This Sunday, Josh and Amanda and I decided to try out a new trail in El Yunque—La Coca Trail. We got an early start because we planned to take our time and explore the forest at the three river crossings we’d read that we would encounter on the trail.
At the first river crossing, there was very little water flowing, and the river was only ankle deep. A glance to the left, though, showed us a waterfall just upriver. We trooped over to it and spent some time taking photos and climbing up to the top of it. There really wasn’t enough water to swim, so we returned to the path after not too long.
Some time after the 2nd river crossing (little more than a trickle of water), we saw a larger waterfall off to our right. A trail led off the main trail and down to the river—but not to the big waterfall we’d seen. So we climbed up around the smaller waterfall the trail had taken us to. This required a bit of work…a muddy, steep slope without a lot of footholds. With the help of a tree branch that Josh held to give Amanda and I something to grab onto and pull ourselves up with, we made it up with not a lot of trouble. And we were rewarded with a nice pool at the bottom of the waterfall. The water was chilly, but refreshing after our climb.
We spent a while enjoying the view, and playing around on the waterfall, then found our way back to the trail. The climb down the waterfall didn’t go quite as smoothly as the way up, but other than a small scrape on my shin and some dirt on my shirt, we all survived no worse for the wear.
When the trail ended at the final (and biggest) river, we encountered another group of hikers. They said they’d heard of a big waterfall—about 40ft, and asked if we knew which direction that fall lay. We had no idea, but we decided to go down river for a bit and see if we could find it.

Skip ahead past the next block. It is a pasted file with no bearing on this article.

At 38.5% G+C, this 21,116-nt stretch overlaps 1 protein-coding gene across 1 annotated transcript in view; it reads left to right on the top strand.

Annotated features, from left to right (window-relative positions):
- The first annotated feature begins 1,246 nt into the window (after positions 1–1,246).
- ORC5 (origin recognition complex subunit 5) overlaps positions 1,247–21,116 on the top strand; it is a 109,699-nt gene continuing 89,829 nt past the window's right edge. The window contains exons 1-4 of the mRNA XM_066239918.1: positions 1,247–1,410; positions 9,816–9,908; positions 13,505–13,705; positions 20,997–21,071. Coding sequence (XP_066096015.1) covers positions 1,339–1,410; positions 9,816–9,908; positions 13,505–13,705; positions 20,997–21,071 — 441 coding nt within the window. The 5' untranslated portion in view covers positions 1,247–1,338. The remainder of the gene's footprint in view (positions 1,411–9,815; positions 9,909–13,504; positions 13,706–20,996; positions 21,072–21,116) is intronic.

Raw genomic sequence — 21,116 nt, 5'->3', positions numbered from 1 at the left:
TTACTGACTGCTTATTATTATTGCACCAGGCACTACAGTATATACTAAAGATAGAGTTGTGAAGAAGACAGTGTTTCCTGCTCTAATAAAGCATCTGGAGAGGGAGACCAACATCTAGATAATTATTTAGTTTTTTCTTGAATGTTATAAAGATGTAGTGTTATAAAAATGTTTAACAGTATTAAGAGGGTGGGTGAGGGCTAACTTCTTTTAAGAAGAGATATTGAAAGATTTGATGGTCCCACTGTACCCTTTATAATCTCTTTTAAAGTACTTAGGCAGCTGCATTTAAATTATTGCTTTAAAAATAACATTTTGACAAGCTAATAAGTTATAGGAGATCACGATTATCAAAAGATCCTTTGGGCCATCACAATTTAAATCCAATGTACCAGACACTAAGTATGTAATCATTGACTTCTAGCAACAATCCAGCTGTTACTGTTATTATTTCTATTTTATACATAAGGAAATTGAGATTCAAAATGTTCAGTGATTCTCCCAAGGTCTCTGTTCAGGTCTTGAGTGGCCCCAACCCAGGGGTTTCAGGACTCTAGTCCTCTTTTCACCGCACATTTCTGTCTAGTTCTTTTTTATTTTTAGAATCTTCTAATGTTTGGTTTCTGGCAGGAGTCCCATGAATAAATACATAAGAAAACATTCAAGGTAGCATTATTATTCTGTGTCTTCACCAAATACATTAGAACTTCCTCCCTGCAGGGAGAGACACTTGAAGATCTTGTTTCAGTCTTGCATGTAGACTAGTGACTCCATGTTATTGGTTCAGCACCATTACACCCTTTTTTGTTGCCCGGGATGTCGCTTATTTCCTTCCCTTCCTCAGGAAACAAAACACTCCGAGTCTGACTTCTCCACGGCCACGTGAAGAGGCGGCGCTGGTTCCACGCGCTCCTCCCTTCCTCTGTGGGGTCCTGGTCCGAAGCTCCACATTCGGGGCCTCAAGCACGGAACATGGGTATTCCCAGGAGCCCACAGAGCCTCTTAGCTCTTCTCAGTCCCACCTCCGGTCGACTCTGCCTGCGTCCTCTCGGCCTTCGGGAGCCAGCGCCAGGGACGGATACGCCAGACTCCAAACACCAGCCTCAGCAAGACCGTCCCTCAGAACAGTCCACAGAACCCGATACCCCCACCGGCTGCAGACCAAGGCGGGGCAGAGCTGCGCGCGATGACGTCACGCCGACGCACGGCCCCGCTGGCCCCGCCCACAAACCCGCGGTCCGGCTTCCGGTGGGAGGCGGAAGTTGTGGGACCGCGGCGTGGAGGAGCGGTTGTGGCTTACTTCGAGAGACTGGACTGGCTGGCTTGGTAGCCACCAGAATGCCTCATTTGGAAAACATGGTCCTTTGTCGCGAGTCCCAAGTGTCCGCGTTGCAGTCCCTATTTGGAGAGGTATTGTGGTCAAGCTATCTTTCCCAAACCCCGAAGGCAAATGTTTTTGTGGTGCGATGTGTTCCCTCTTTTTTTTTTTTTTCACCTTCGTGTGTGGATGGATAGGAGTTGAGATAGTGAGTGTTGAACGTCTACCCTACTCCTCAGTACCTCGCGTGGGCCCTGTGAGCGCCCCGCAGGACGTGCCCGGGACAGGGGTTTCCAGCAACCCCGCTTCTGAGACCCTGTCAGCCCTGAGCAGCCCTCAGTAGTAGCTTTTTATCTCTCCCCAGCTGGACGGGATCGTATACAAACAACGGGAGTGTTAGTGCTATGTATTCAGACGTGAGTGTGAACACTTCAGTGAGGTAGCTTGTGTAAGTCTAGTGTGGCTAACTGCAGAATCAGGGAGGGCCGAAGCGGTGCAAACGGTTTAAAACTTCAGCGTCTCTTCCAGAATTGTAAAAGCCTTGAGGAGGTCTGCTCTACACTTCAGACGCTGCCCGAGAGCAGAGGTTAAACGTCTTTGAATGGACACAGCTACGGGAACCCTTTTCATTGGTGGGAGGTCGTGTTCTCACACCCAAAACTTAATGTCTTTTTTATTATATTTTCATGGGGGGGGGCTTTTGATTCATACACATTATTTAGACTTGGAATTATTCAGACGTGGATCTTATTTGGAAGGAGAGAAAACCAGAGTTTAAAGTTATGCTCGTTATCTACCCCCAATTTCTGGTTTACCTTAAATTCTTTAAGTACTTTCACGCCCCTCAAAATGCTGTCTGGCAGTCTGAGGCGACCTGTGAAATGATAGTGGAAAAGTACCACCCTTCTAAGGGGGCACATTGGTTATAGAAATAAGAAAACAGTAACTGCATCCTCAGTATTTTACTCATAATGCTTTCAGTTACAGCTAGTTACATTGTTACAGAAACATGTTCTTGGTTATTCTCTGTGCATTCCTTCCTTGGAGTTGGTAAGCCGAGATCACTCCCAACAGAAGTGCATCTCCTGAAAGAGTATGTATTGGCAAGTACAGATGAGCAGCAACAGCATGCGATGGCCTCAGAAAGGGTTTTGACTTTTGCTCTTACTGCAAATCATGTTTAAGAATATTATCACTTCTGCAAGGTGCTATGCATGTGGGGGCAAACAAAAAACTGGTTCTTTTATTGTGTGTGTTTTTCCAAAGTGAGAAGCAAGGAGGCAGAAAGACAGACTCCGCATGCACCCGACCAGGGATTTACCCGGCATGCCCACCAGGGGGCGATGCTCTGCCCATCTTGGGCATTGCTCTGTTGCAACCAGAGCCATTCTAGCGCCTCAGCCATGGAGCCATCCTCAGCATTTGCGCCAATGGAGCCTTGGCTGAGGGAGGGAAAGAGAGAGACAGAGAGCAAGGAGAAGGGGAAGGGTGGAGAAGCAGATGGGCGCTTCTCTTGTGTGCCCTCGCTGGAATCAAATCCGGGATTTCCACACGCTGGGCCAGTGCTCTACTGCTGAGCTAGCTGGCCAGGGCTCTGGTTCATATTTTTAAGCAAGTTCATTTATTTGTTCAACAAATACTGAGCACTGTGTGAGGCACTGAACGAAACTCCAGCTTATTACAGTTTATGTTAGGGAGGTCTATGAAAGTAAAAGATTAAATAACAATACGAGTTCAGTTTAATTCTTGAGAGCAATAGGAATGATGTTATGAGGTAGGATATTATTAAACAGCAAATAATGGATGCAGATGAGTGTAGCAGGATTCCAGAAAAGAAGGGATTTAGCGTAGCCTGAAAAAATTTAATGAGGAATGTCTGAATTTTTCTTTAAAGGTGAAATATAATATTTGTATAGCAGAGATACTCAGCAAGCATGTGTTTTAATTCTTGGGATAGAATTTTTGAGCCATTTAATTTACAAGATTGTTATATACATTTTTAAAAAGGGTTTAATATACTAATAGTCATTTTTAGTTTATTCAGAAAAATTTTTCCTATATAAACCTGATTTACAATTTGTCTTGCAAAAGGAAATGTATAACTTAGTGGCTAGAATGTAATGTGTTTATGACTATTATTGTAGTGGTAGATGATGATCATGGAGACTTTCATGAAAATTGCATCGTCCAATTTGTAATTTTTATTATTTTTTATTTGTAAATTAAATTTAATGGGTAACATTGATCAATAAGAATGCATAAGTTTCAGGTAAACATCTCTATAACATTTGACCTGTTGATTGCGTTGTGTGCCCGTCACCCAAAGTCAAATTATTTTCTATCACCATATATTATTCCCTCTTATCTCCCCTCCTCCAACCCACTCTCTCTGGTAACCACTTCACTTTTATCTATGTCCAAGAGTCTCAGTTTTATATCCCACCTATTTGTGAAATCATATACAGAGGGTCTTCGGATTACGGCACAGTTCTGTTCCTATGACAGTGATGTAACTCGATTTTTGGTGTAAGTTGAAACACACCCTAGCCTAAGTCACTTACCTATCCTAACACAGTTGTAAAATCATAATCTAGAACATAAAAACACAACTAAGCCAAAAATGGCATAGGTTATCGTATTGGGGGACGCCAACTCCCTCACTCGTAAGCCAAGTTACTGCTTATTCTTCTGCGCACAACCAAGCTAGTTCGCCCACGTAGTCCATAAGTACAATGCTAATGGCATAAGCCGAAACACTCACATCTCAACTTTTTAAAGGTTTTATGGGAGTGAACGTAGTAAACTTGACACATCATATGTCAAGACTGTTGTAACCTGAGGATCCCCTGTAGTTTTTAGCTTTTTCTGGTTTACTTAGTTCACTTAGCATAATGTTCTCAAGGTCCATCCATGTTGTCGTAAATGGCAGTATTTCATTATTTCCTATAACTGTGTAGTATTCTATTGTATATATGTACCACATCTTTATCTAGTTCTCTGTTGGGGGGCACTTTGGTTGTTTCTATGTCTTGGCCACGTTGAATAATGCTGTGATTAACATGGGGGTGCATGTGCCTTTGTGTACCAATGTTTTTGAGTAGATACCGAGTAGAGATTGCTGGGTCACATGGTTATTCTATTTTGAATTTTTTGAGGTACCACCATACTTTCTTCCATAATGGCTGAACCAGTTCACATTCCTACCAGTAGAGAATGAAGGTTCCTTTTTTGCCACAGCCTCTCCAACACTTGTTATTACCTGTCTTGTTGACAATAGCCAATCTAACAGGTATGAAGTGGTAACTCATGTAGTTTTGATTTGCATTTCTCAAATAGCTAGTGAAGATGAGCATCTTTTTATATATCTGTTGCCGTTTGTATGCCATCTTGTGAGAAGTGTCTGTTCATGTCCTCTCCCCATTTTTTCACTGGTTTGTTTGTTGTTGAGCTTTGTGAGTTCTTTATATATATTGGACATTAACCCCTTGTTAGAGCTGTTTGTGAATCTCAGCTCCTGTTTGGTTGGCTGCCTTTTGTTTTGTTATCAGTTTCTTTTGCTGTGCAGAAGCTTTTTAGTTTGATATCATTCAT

We walked down the river (well, Amanda and I walked…Josh bounded). We found some small falls after about 15 minutes and decided to stop there for lunch, as it didn’t seem that there were any huge drop-offs coming up. The view was beautiful, especially as the sun came out and glinted off the water and made the river boulders shine.
|River "crossing" #3 (walking down the river)|
After lunch, we returned to the trail, met up with the other group of hikers again (they hadn’t found the falls either), and trucked it back up the path. We made it back up to the car in less than an hour because we didn’t stop at any of the river crossings. (The way down had taken us just under two hours, waterfall explorations included). The last leg of the trail is all uphill on the way back, and we agreed that for once El Yunque’s rating of “challenging” for the hike was actually fairly accurate. We ended the trail sweaty and content!
As we left El Yunque, we decided to reward our efforts with some ice cream. We stopped at a little place called Caña where they sell ice cream and natural candies…and sugar cane juice! I watched the guy feed sugarcane stalks into a juicer. I’ve no idea what the sugar juice must taste like (sweet…I imagine) but it was a cool little place to see, and a great way to end the day.